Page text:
A stash of internal memos and emails from Hillary Clinton’s presidential campaign on Tuesday exposed a toxic mix of indecision and infighting that destroyed her chances of winning the White House.
The 26 documents, which are posted online and are to be published in the Atlantic magazine, suggest Ms Clinton sabotaged her chances by failing to face up to tough decisions and act — even while she was campaigning on the slogan of “Ready to lead on Day One.” They also suggest the Clinton campaign struggled to come up with a coherent strategy against Barack Obama, even when she was the undisputed front runner.
Mark Penn, Ms Clinton’s chief strategist, repeatedly pushed for her to attack Mr. Obama. “His roots to basic American values and culture are at best limited,” Mr. Penn writes in a March 2007 memo. “Let’s explicitly own ‘American’ in our programmes, the speeches and the values. He doesn’t.” In the same memo, Mr. Penn writes: “The right knows Obama is unelectable except perhaps against Attila the Hun.”
Mr. Penn pushed for Ms Clinton to emphasize her toughness. In a December 2006 memo laying out his launch strategy, he advised her to use Margaret Thatcher as a role model, mentioning with approval the former British Prime Minister’s reputation as the Iron Lady.
“Regardless of the sex of the candidates, most Americans in essence see the president as the “father” of the country. They do not want someone who would be the first mama, especially in this kind of world. But there is a yearning for a kind of tough single parent.”
But Ms Clinton did not sign on to a tough campaign, or to a more negative strategy against Mr. Obama, until late February. By that point, she had suffered 12 consecutive primary defeats. Even then, Ms Clinton could not decide whether to air the “3am” ads touting her fitness to deal with a national security crisis in the White House. According to the Atlantic, it was Bill Clinton who finally issued the order to run the attack ads.
In December 2007, Ms Clinton demanded her campaign go on the attack after learning that she was trailing Mr. Obama in Iowa. Within four minutes, according to the email trail in the Atlantic, her press operation decided to attack Mr. Obama for overweening ambition on the basis of a comment he made as a five-year-old. The over-the-top attack backfired on Ms Clinton.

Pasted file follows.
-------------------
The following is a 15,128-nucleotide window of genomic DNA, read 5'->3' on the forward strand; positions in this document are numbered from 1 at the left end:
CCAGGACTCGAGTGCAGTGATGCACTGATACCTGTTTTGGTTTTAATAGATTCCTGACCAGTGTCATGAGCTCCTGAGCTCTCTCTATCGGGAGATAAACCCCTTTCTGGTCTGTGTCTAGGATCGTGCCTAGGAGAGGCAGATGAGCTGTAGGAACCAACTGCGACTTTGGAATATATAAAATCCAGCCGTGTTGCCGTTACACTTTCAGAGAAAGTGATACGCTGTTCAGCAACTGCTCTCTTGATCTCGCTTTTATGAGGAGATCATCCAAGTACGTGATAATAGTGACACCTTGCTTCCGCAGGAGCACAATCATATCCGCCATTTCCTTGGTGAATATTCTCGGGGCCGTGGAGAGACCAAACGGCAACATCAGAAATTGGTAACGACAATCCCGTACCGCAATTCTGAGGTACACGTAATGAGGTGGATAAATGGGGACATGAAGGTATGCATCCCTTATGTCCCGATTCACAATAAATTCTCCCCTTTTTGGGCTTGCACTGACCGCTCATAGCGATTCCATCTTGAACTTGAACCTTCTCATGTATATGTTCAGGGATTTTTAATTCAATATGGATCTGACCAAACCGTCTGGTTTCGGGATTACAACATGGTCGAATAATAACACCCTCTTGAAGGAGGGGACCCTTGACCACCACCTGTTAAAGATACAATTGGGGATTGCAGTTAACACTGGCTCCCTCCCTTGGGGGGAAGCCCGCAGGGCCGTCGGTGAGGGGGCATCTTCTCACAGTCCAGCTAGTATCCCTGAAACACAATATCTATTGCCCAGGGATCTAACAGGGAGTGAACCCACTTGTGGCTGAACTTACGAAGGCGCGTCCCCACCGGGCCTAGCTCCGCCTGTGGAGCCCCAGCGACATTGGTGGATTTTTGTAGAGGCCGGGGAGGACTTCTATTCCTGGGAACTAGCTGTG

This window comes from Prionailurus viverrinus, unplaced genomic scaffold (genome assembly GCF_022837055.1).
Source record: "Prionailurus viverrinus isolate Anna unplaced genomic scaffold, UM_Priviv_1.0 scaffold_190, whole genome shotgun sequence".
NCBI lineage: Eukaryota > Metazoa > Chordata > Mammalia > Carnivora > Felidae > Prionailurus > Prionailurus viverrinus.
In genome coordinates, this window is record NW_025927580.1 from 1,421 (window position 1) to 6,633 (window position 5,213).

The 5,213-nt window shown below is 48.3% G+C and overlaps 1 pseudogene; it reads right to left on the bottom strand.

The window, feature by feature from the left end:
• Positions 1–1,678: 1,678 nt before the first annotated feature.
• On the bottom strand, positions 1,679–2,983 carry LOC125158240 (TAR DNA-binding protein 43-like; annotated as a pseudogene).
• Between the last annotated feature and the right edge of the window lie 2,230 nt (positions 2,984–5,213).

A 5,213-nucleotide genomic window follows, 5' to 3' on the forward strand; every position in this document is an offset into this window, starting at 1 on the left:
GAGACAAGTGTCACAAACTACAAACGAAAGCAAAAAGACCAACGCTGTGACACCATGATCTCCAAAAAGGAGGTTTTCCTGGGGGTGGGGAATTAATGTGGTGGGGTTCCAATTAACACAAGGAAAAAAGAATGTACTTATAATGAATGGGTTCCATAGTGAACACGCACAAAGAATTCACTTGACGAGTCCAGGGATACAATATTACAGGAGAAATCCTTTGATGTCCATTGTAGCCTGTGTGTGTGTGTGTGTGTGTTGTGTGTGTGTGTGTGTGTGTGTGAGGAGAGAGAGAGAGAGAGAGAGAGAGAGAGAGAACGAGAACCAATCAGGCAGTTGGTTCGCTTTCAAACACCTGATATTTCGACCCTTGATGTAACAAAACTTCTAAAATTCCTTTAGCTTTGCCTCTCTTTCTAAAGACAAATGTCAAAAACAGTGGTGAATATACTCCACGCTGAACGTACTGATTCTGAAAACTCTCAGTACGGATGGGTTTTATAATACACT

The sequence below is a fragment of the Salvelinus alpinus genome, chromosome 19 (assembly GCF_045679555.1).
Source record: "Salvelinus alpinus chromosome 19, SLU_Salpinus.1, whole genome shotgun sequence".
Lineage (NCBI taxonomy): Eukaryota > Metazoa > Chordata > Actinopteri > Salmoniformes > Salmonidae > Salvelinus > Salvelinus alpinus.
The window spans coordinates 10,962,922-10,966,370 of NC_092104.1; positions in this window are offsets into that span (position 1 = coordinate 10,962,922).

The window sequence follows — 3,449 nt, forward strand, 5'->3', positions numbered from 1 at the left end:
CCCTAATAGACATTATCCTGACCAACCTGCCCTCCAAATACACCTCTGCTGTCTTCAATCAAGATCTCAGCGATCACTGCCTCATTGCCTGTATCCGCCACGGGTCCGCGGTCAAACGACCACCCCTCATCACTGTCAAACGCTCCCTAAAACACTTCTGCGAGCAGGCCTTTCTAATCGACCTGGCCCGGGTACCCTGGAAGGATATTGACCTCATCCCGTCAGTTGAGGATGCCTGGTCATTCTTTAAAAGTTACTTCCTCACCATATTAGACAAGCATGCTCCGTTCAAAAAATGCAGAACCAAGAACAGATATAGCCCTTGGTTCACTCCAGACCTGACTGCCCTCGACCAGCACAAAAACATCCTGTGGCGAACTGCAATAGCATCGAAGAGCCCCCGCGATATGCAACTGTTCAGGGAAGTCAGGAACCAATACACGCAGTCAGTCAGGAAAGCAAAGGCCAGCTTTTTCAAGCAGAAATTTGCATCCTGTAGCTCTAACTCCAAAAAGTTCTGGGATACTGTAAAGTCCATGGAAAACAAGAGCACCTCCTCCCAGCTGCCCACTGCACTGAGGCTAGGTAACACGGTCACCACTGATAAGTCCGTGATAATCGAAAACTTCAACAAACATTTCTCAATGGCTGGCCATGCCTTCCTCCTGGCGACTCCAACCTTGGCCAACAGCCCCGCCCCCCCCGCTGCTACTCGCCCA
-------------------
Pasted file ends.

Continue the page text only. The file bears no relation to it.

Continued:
That mindset of paralysis alternated with too-hasty decisions extended to other crucial areas of the campaign, including fundraising and delegate-counting. Key figures, such as Harold Ickes, expressed alarm that Ms Clinton, who finished her campaign with more than $20 million in debt, would run out of money by February. Mr. Ickes said the campaign needed to keep $25 million in reserve. His advice was not acted on.
Clinton staffer Philippe Reines suggested in a February 25 memo that the campaign should raise the issue of the disputed Florida and Michigan primaries, which could provide enough delegates to win the nomination. But the campaign did not act until late May.
The sheer quantity of email and memos produced by the campaign — the Atlantic claimed to have obtained hundreds — suggests a bureaucracy mired in its own infighting. By March, Ms Clinton’s friends were appalled at the bickering. “This circular firing squad that is occurring is unattractive, unprofessional, unconscionable, and unacceptable,” the Clintons’ lawyer, Robert Barnett, wrote. “It must stop.”
But the campaign clung to its last shreds of hope. The final memo from Mr. Penn in June lays out an argument to super delegates, or senior and elected Democratic officials, for supporting Ms Clinton over Mr. Obama